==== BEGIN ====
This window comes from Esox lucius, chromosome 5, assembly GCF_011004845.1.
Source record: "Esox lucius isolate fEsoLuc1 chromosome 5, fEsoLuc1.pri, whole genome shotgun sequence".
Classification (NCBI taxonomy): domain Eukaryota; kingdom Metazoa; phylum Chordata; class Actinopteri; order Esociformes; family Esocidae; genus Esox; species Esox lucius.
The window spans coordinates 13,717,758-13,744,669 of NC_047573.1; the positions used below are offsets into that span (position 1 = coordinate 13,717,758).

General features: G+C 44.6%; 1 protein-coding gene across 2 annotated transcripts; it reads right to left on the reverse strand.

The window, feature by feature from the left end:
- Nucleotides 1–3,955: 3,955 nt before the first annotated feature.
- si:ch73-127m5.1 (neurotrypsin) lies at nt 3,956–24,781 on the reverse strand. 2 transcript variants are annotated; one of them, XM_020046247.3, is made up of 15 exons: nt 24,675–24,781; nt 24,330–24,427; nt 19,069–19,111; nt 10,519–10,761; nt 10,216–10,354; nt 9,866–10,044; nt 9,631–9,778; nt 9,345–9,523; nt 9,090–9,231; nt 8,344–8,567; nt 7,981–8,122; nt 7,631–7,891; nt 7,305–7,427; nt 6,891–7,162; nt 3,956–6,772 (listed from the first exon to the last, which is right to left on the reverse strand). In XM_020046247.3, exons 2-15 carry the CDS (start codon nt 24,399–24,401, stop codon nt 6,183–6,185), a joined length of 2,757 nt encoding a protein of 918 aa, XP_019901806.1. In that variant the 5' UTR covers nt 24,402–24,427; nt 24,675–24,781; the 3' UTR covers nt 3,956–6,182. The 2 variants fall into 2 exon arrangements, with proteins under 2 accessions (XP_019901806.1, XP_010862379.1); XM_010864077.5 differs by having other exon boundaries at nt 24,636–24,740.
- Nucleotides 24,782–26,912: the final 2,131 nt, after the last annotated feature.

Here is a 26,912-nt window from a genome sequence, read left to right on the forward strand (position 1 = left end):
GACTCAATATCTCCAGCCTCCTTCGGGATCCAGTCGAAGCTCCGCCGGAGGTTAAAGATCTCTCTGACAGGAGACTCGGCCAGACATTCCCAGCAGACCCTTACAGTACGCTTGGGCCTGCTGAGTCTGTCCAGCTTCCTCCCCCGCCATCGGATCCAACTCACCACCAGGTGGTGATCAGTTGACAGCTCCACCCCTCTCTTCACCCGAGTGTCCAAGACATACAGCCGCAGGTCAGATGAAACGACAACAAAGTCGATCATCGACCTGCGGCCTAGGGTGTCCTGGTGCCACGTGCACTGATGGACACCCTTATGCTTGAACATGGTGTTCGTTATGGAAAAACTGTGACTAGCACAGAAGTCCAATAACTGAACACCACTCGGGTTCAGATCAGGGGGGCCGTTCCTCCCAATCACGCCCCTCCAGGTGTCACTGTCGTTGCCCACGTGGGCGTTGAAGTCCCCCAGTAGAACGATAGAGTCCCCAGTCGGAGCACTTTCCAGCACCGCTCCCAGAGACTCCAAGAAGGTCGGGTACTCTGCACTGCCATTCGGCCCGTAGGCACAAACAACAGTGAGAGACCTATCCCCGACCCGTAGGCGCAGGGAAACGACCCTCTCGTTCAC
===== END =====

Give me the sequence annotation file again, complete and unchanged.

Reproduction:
This window comes from Esox lucius, chromosome 5, assembly GCF_011004845.1.
Source record: "Esox lucius isolate fEsoLuc1 chromosome 5, fEsoLuc1.pri, whole genome shotgun sequence".
Classification (NCBI taxonomy): domain Eukaryota; kingdom Metazoa; phylum Chordata; class Actinopteri; order Esociformes; family Esocidae; genus Esox; species Esox lucius.
The window spans coordinates 13,717,758-13,744,669 of NC_047573.1; the positions used below are offsets into that span (position 1 = coordinate 13,717,758).

General features: G+C 44.6%; 1 protein-coding gene across 2 annotated transcripts; it reads right to left on the reverse strand.

The window, feature by feature from the left end:
- Nucleotides 1–3,955: 3,955 nt before the first annotated feature.
- si:ch73-127m5.1 (neurotrypsin) lies at nt 3,956–24,781 on the reverse strand. 2 transcript variants are annotated; one of them, XM_020046247.3, is made up of 15 exons: nt 24,675–24,781; nt 24,330–24,427; nt 19,069–19,111; nt 10,519–10,761; nt 10,216–10,354; nt 9,866–10,044; nt 9,631–9,778; nt 9,345–9,523; nt 9,090–9,231; nt 8,344–8,567; nt 7,981–8,122; nt 7,631–7,891; nt 7,305–7,427; nt 6,891–7,162; nt 3,956–6,772 (listed from the first exon to the last, which is right to left on the reverse strand). In XM_020046247.3, exons 2-15 carry the CDS (start codon nt 24,399–24,401, stop codon nt 6,183–6,185), a joined length of 2,757 nt encoding a protein of 918 aa, XP_019901806.1. In that variant the 5' UTR covers nt 24,402–24,427; nt 24,675–24,781; the 3' UTR covers nt 3,956–6,182. The 2 variants fall into 2 exon arrangements, with proteins under 2 accessions (XP_019901806.1, XP_010862379.1); XM_010864077.5 differs by having other exon boundaries at nt 24,636–24,740.
- Nucleotides 24,782–26,912: the final 2,131 nt, after the last annotated feature.

Here is a 26,912-nt window from a genome sequence, read left to right on the forward strand (position 1 = left end):
GACTCAATATCTCCAGCCTCCTTCGGGATCCAGTCGAAGCTCCGCCGGAGGTTAAAGATCTCTCTGACAGGAGACTCGGCCAGACATTCCCAGCAGACCCTTACAGTACGCTTGGGCCTGCTGAGTCTGTCCAGCTTCCTCCCCCGCCATCGGATCCAACTCACCACCAGGTGGTGATCAGTTGACAGCTCCACCCCTCTCTTCACCCGAGTGTCCAAGACATACAGCCGCAGGTCAGATGAAACGACAACAAAGTCGATCATCGACCTGCGGCCTAGGGTGTCCTGGTGCCACGTGCACTGATGGACACCCTTATGCTTGAACATGGTGTTCGTTATGGAAAAACTGTGACTAGCACAGAAGTCCAATAACTGAACACCACTCGGGTTCAGATCAGGGGGGCCGTTCCTCCCAATCACGCCCCTCCAGGTGTCACTGTCGTTGCCCACGTGGGCGTTGAAGTCCCCCAGTAGAACGATAGAGTCCCCAGTCGGAGCACTTTCCAGCACCGCTCCCAGAGACTCCAAGAAGGTCGGGTACTCTGCACTGCCATTCGGCCCGTAGGCACAAACAACAGTGAGAGACCTATCCCCGACCCGTAGGCGCAGGGAAACGACCCTCTCGTTCAC